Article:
It's a little difficult to advise without seeing more of your code. Still, from what you describe, it sounds like you are mostly tokenizing, to recognize the various bits of punctuation and distinguishing variable names from numeric constants from algebraic operators. nestedExpr will impart *some* structure, but only basic parenthetical nesting - this still leaves operator precedence handling for your post-parsing work.

If you are learning about parsing infix notation, there is a succession of pyparsing examples to look through and study (at the pyparsing wiki Examples page). Start with fourFn.py, which is actually a *five* function infix notation parser. Look through its BNF() method, and get an understanding of how the recursive definitions work (don't worry about the pushFirst parse actions just yet). By structuring the parser this way, operator precedence gets built right into the parsed results. If you parse `4 + 2 * 3`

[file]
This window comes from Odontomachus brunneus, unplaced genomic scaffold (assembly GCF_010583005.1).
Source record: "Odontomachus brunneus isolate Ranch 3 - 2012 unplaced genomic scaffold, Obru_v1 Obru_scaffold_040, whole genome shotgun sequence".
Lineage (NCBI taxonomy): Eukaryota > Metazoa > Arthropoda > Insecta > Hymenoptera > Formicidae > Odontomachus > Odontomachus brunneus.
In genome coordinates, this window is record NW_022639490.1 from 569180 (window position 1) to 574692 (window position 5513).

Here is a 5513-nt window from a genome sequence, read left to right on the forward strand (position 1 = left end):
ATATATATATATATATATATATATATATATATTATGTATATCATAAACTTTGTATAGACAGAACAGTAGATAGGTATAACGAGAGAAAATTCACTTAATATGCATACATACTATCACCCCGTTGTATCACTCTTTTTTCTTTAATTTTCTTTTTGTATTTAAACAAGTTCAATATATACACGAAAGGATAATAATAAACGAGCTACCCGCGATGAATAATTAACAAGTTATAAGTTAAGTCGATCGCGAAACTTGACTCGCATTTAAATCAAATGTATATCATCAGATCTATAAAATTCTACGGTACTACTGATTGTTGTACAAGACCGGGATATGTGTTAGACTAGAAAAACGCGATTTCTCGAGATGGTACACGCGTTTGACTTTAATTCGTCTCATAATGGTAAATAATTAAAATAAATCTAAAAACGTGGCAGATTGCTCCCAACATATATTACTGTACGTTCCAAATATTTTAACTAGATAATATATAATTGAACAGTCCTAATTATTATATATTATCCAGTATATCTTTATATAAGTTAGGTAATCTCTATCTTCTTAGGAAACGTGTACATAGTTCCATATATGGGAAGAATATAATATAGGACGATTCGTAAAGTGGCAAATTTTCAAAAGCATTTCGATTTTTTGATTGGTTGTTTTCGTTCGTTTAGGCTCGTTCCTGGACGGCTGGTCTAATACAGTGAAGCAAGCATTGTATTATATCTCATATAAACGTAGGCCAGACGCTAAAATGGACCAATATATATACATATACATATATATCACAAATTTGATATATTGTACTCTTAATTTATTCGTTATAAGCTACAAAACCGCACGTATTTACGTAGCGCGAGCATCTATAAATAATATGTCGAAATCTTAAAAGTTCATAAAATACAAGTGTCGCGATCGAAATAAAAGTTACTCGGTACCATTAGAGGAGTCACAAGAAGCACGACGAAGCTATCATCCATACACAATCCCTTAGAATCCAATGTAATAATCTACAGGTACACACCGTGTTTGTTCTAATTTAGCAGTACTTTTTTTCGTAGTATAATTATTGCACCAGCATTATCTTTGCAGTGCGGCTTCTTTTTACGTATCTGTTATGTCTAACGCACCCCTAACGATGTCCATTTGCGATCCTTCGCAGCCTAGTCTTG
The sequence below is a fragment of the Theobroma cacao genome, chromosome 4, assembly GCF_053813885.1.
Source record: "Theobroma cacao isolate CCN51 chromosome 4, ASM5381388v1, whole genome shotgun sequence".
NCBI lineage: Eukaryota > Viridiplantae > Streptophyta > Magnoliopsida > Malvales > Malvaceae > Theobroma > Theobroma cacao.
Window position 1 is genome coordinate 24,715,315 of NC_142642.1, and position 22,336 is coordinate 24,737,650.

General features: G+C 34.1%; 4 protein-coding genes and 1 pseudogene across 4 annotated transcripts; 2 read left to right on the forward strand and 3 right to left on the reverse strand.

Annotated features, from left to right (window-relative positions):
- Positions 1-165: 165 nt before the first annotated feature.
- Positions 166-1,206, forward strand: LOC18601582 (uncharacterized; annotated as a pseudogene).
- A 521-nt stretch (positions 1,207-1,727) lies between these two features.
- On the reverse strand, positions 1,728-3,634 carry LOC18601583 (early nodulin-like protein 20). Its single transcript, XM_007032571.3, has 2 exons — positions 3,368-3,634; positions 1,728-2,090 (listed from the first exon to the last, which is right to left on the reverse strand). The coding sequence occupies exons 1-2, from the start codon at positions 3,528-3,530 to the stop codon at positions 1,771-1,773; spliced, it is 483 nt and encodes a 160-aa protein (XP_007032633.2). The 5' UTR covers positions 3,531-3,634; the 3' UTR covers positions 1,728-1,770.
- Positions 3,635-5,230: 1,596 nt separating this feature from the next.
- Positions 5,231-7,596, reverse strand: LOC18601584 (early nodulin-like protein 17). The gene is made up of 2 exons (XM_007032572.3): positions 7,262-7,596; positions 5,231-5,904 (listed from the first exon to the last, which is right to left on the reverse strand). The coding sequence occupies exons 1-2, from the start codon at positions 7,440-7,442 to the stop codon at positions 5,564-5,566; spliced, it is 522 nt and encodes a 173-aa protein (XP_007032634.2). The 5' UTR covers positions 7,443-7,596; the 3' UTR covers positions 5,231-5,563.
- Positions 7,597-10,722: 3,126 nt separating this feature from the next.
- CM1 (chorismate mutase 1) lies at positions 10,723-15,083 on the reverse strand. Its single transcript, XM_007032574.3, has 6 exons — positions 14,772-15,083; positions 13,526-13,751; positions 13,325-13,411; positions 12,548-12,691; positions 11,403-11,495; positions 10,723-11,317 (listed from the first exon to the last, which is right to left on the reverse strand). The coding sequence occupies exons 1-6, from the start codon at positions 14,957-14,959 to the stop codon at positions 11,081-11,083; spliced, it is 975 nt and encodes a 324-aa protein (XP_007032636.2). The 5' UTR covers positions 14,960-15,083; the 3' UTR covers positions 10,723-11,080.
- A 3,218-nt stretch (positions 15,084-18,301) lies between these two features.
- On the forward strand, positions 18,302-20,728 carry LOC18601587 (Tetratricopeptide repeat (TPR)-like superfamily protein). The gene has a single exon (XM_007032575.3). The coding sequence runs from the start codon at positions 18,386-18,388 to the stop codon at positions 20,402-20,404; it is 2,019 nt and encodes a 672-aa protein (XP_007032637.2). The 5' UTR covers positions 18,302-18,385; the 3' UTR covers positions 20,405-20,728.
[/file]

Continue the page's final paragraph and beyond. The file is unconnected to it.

, a mere tokenizer just gives you `['4','+','2','*','3']`

, and then you have to figure out how to do the 2*3 before adding the 4 to get 10, and not just brute force add 4 and 2, then multiply by 3 (which gives the wrong answer of 18). The parser in fourFn.py will give you `['4','+',['2','*','3']]`

, which is enough structure for you to know to evaluate the 2*3 part before adding it to 4.

This whole concept of parsing infix notation with precedence of operations is so common, I wrote a helper function that does most of the hard work, called `operatorPrecedence`

. You can see how this works in the example simpleArith.py and then move on to eval_arith.py to see the extensions need to create an evaluator of the parsed structure. simpleBool.py is another good example showing precedence for logical terms AND'ed and OR'ed together.

Finally, since you are doing something Excel-like, take a look at excelExpr.py. It tries to handle some of the crazy corner cases you get when trying to evaluate Excel cell references, including references to other sheets and other workbooks.

Good luck!